Michael King

1945 - 2004

The Writer

Michael King was New Zealand’s most prominent writer of non-fiction. He had a great sense of humour, huge curiosity, and a scholar’s intensity, but always with a popular touch.

His histories appealed, beyond any specialist audience, to the wider New Zealand public.

His last book, The Penguin History of New Zealand, became the fastest and biggest selling book on New Zealand history ever. It was widely acclaimed and has sold more than 230,000 copies.

He was also a biographer of some of New Zealand’s most celebrated people, including Te Puea Herangi, Whina Cooper and the writers Frank Sargeson and Janet Frame. He wrote more than 30 books on a wide range of subjects.

He is revered by Moriori for his history of this iwi from the Chatham Islands. Moriori was the first book of its kind and led to a Moriori renaissance. Much of his early television work and writing explored the Māori world, and illuminated the divide between Māori and Pakeha viewpoints.  Then, by examining his own life in his book Being Pakeha and its successor Being Pakeha Now, he moved beyond analysis to a simple description of Pakeha belonging in a land whose first population was Polynesian.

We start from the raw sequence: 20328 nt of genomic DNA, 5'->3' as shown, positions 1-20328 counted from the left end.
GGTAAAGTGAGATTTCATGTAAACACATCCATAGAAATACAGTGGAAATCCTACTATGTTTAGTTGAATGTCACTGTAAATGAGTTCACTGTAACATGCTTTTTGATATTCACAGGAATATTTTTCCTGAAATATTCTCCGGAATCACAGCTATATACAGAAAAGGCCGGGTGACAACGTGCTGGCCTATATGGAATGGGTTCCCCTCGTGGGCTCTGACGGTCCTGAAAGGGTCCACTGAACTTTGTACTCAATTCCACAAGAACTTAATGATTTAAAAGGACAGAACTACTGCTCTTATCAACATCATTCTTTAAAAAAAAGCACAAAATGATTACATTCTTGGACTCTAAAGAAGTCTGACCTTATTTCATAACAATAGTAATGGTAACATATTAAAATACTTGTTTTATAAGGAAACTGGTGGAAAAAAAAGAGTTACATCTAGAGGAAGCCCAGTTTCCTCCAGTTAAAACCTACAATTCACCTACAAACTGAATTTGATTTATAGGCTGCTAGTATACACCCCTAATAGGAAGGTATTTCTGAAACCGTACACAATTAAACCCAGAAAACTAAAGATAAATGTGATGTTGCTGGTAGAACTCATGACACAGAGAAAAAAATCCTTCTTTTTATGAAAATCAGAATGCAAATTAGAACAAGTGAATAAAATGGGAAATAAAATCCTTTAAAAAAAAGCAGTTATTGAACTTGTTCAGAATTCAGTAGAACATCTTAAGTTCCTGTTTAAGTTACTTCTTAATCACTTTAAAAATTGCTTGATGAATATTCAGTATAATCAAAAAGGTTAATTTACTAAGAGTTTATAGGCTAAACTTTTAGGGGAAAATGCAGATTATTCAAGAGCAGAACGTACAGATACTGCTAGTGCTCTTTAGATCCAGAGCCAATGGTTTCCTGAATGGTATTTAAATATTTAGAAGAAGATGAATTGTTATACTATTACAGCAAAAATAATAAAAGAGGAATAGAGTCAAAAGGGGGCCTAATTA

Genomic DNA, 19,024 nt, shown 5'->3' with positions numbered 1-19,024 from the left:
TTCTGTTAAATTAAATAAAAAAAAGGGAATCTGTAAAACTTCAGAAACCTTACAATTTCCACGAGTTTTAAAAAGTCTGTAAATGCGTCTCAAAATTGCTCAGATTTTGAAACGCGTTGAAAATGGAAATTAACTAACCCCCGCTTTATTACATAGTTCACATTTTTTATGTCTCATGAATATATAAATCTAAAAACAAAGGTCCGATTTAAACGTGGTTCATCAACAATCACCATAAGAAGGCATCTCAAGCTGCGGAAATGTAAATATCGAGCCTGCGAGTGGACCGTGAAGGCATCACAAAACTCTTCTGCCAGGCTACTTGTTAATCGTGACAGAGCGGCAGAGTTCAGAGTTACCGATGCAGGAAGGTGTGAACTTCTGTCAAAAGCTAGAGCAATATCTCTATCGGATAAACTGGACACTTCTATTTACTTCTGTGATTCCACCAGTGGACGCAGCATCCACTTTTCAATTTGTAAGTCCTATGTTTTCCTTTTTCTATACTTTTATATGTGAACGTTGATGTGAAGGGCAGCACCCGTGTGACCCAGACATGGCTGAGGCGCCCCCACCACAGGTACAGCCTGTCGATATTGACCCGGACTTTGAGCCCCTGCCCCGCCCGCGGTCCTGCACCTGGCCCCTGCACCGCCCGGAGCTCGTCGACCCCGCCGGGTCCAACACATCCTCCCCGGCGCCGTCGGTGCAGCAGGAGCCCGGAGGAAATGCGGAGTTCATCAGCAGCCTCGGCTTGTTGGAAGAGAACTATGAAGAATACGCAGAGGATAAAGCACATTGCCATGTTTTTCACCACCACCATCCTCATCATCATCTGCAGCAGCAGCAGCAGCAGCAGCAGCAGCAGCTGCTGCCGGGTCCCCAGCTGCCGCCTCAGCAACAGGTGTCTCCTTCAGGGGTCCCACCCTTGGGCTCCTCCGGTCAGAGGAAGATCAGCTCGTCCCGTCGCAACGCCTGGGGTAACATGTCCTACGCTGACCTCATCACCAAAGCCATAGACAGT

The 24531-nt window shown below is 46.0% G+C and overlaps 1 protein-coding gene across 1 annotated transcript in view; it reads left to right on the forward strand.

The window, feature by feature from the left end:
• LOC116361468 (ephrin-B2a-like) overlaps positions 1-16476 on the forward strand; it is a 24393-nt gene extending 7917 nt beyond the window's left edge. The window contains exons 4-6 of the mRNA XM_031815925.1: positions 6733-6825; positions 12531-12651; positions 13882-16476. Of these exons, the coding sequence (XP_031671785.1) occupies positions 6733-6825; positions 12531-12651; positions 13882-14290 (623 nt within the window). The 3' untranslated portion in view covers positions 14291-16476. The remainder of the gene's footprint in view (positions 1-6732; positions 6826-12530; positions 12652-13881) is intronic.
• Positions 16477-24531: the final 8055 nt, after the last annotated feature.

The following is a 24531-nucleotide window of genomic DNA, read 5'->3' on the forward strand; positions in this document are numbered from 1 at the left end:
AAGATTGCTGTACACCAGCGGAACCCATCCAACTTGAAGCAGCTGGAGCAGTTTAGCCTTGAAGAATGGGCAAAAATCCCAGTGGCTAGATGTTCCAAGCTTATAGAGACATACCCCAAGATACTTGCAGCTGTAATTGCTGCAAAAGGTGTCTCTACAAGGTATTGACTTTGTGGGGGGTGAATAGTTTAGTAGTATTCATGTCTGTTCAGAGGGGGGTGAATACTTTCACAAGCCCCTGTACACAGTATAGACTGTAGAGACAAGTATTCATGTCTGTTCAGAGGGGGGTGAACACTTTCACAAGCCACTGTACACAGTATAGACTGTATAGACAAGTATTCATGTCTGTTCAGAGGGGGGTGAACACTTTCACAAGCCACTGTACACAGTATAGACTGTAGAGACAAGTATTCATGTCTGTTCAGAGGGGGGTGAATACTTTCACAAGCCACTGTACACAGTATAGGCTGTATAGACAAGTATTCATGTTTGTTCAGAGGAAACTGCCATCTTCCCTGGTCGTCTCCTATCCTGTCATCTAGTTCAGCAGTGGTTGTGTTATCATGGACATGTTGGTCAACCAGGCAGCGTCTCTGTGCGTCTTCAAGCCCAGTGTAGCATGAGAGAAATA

King believed in what he called Pakehatanga: that Pakeha New Zealanders whose families go back generations compromise a distinctive white New Zealand culture that is significantly different from the European roots from whence they came. And some Pakeha characteristics, he believed, owe much to generations of interaction with Māori.

He told the New Zealand Herald in 2003 that he was partly driven by the conviction that “You can’t understand your country and your culture unless you know its history.”

The People’s Historian

  • In an obituary by Tim Watkin in The Listener, King was dubbed “the people’s historian.”